McKinsey recently published an article on the long-term trends that are reshaping the business environment. The article reminds us that the trend is your friend is an old adage that applies to business strategy as well as to investing. The ability to anticipate where your industry is moving and to begin to reposition your company ahead of competitors is one of the most important elements of business strategy. Companies that correctly identify and ride the tailwinds of technology and market trends will generally perform significantly better than companies for whom these same trends become tough headwinds.
But, the full version of the phrase is “The trend is your friend, until the end when it bends.” Identifying long term trends is easier said than done. Major trends involve competing complex forces interacting with each other, making it even more difficult to ascertain where things are heading. And, they will eventually change direction. It can be just as painful to miss an important trend as to stay with the trend once it starts to bend.
The article discusses nine major global forces organized into three distinct mega-trends: global growth shifts, accelerating industry disruption, and a new societal deal. Let’s take a closer look at each of them.
Globalization is at a crossroads. It’s still making progress but also facing powerful headwinds. Traditional globalization metrics like trade and financial flows have slowed down. Cross-border trade has stagnated since 2007 compared to the late 1990s and early 2000s. Global capital flows as a percentage of GDP have dropped precipitously over the past decade, and have not returned to pre-financial-crisis levels.
The US, the UK and much of continental Europe are convulsed by a “more-or-less generalized anger against globalization,” wrote NYU and IESE professor Pankaj Ghemawat in a recent HBR article. Whether we like it or not, “The anger is real, and its possible implications are too threatening for us to simply wait for it to dissipate by itself… And although purely economic countermeasures are important,… they are unlikely to suffice because emotions, not just economics, are involved.”
At the same time, the globalization of digital products and services is surging. “Cross-border data flows are increasing at rates approaching 50 times those of last decade,” notes Mckinsey. “Almost a billion social-networking users have at least one foreign connection, while 2.5 billion people have email accounts, and 200 billion emails are exchanged every day. About 250 million people are currently living outside of their home country, and more than 350 million people are cross-border e-commerce shoppers - expanding opportunities for small and medium-sized enterprises to become micro-multinationals.”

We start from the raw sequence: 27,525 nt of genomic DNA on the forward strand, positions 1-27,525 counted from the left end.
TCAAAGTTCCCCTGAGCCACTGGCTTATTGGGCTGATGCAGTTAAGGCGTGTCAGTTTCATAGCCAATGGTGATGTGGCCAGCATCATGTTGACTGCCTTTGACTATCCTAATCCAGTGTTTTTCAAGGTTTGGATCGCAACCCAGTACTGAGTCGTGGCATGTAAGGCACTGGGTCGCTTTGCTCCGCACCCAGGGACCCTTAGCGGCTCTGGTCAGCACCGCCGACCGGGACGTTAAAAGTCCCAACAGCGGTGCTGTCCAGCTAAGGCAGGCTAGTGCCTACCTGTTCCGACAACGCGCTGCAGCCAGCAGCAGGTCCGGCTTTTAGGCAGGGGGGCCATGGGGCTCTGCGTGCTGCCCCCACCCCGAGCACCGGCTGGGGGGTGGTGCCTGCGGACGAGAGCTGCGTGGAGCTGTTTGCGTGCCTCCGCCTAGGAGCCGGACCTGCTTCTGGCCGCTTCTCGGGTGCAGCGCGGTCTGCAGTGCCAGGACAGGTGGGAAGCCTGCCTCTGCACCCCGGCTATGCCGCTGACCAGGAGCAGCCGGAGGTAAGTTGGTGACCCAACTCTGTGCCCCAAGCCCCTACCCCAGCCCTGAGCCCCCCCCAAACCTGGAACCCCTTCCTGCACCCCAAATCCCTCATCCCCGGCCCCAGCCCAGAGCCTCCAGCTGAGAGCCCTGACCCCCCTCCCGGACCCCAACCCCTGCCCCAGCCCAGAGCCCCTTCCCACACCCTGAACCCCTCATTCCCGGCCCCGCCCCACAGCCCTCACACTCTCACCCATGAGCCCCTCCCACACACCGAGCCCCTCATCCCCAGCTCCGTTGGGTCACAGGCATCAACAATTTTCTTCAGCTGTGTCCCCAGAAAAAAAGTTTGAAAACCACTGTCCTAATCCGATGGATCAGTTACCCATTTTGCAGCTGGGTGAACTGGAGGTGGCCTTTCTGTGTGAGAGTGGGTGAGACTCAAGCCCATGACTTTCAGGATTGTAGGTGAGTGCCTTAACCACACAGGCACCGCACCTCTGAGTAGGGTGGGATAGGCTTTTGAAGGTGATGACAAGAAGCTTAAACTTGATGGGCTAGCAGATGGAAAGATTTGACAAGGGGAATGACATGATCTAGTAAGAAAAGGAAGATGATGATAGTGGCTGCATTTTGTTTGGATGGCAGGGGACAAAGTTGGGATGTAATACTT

Globalization was never meant to be an unstoppable, monolithic force. Despite our increasingly digital connections, the world is far from homogeneous. Profound differences will continue to exist in local tastes and customs around the world. “As globalization’s complexities have become increasingly evident, the importance of competing with local precision at international scale continues to grow.”
Business opportunities are still considerable for those who understand the changing nature of globalization. Large, emerging markets are still rising. Urbanization is empowering three major billion-person markets, - China, India and Africa, - and a fourth half-billion market, - Southeast Asia. Each of these enormous markets is confront serious internal obstacles, but they have the potential for widespread economic development thanks to poverty reduction, greater educational attainment, new communications and manufacturing technologies, and health-care advances. Digital technologies, and innovative products and services specifically aimed at these markets will play a central role in their development.
With billions rising out of poverty and rapidly growing urban populations we can expect an increased demand for natural resources, - especially food, water and energy, - as well as for all kinds of new consumer products and services. But, meeting these demands and hopefully unleashing an age of prosperity will only be possible in an economy based on sustainable production and consumption patterns.